Yesterday, we reported composer Philip Glass was set to speak at an Occupy Wall Street protest outside the Met in Lincoln Center, where Glass' "Satyagraha" just ended its November run. Now we have footage of Glass' appearance, filmed by New Yorker music critic Alex Ross. Here's how Ross described the scene:
When the Satyagraha listeners emerged from the Met, police directed them to leave via side exits, but protesters began encouraging them to disregard the police, walk down the steps, and listen to Glass speak. Hesitantly at first, then in a wave, they did so. The composer proceeded to recite the closing lines of Satyagraha, which come from the Bhagavad-Gita (after 3:00 in the video above): "When righteousness withers away and evil rules the land, we come into being, age after age, and take visible shape, and move, a man among men, for the protection of good, thrusting back evil and setting virtue on her seat again." True to form, he said it several times, with the "human microphone" repeating after him. Lou Reed and Laurie Anderson were in attendance, and at one point Reed helped someone crawl over the barricade that had been set up along the sidewalk.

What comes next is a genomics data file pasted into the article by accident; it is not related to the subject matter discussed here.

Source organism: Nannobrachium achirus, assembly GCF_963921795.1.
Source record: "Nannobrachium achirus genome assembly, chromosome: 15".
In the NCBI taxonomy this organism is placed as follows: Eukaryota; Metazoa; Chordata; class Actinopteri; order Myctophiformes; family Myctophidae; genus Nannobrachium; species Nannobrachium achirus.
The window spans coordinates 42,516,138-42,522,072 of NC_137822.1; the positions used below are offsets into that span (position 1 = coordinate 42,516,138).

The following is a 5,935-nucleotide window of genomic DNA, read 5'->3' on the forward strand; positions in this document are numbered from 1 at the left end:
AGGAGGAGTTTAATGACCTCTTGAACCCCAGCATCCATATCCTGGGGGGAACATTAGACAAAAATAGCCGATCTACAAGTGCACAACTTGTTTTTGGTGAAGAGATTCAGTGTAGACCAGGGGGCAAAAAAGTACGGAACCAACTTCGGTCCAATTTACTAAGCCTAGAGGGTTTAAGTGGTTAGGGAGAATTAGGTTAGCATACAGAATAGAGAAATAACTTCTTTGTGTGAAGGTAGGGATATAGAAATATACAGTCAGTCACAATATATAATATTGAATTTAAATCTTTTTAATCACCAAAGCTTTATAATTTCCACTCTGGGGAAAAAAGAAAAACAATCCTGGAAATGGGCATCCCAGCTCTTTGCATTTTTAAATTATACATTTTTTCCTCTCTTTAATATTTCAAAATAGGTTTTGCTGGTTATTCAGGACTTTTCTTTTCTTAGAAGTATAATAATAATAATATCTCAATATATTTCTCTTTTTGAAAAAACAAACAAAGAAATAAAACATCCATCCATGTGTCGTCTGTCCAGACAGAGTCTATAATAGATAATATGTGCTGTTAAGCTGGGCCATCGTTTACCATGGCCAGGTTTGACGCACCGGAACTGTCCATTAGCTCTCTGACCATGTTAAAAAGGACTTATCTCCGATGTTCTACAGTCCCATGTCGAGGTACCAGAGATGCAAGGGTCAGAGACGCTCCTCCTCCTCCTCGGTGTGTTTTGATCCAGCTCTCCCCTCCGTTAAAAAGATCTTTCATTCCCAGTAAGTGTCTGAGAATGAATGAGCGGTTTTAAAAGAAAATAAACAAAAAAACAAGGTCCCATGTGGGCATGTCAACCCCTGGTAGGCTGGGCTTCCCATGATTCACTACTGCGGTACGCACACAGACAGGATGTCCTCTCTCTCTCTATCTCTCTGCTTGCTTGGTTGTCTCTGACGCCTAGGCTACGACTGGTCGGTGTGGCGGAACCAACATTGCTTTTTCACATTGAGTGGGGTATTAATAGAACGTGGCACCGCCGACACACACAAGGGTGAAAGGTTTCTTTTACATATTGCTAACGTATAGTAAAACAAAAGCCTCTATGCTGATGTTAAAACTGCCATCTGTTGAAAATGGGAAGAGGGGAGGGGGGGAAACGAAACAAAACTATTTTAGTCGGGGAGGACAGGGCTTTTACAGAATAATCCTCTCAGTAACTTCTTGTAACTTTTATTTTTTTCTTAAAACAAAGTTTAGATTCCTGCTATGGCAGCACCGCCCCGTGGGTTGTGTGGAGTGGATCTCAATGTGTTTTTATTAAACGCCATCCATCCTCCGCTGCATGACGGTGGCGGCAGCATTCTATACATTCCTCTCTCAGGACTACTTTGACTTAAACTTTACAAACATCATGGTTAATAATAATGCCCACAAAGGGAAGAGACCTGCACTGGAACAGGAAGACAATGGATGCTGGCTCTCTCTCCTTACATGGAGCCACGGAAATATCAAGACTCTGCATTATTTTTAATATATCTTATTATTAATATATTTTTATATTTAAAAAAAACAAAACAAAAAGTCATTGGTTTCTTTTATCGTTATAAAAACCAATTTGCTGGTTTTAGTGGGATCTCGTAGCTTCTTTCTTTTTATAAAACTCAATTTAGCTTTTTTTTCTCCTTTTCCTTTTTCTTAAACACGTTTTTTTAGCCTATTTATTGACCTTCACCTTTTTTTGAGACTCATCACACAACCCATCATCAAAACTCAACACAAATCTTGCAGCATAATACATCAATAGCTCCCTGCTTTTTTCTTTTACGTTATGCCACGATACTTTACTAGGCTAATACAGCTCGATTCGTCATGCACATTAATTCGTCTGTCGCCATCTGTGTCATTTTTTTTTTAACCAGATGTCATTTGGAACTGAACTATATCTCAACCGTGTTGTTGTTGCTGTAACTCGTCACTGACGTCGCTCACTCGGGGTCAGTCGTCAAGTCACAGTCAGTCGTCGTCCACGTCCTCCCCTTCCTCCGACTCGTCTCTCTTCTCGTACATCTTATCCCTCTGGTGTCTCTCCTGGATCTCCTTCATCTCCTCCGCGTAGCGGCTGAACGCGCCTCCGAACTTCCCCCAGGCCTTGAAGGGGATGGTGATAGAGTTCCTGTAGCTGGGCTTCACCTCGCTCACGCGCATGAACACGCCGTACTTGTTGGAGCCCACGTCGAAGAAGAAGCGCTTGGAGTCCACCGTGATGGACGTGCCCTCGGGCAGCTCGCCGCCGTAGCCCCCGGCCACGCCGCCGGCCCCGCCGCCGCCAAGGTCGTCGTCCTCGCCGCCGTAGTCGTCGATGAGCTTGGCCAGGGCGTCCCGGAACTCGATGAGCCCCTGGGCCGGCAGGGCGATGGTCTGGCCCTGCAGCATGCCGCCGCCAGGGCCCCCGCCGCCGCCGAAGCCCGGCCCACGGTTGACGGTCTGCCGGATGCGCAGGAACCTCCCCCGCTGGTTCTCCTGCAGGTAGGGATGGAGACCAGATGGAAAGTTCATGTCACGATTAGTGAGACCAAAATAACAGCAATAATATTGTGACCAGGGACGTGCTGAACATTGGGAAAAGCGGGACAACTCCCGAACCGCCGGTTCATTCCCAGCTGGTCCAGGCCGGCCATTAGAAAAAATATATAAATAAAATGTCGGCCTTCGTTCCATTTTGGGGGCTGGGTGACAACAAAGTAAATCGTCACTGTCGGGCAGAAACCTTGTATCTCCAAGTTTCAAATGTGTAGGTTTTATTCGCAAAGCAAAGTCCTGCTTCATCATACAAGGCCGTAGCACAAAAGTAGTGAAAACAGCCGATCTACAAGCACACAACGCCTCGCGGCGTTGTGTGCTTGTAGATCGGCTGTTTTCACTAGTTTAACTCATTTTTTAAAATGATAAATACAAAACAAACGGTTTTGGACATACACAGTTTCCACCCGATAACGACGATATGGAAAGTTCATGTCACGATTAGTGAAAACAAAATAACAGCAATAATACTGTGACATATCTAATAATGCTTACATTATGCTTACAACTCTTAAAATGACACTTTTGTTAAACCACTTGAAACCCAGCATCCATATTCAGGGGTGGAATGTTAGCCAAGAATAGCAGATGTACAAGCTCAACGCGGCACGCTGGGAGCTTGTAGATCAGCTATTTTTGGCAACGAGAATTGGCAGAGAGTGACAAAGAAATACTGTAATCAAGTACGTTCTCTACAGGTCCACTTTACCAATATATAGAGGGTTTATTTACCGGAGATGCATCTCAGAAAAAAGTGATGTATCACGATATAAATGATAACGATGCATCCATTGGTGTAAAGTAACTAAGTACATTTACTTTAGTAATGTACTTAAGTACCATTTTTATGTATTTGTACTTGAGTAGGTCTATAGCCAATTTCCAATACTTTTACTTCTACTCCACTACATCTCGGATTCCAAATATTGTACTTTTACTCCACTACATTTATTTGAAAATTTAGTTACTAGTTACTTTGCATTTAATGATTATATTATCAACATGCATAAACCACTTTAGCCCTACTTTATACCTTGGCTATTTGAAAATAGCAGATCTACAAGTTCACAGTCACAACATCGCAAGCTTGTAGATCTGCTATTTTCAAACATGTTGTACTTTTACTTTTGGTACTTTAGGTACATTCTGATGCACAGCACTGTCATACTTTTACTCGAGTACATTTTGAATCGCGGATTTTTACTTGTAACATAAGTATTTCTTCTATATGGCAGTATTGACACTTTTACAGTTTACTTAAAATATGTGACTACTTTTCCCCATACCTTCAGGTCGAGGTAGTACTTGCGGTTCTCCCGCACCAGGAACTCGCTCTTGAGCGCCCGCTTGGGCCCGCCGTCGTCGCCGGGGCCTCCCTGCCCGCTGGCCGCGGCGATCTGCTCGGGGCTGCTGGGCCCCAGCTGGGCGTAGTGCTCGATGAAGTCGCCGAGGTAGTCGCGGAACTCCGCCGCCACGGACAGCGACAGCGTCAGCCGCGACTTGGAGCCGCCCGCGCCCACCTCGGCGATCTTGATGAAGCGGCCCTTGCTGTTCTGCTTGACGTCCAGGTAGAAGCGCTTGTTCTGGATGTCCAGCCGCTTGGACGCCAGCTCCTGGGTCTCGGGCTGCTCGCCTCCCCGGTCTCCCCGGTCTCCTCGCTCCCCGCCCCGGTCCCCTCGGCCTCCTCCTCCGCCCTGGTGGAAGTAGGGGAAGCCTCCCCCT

Glass' "Satyagraha," written in 1979, links Gandhian non-violence to the civil disobedience of Martin Luther King, both trenchant movements in light of the growing antagonism between OWS protests and police forces. You can read a post Glass wrote for us on the timeliness of his opera's message here, and watch footage of the Lincoln Center gathering below (as Ross wrote, Glass' speech starts 3 minutes in).
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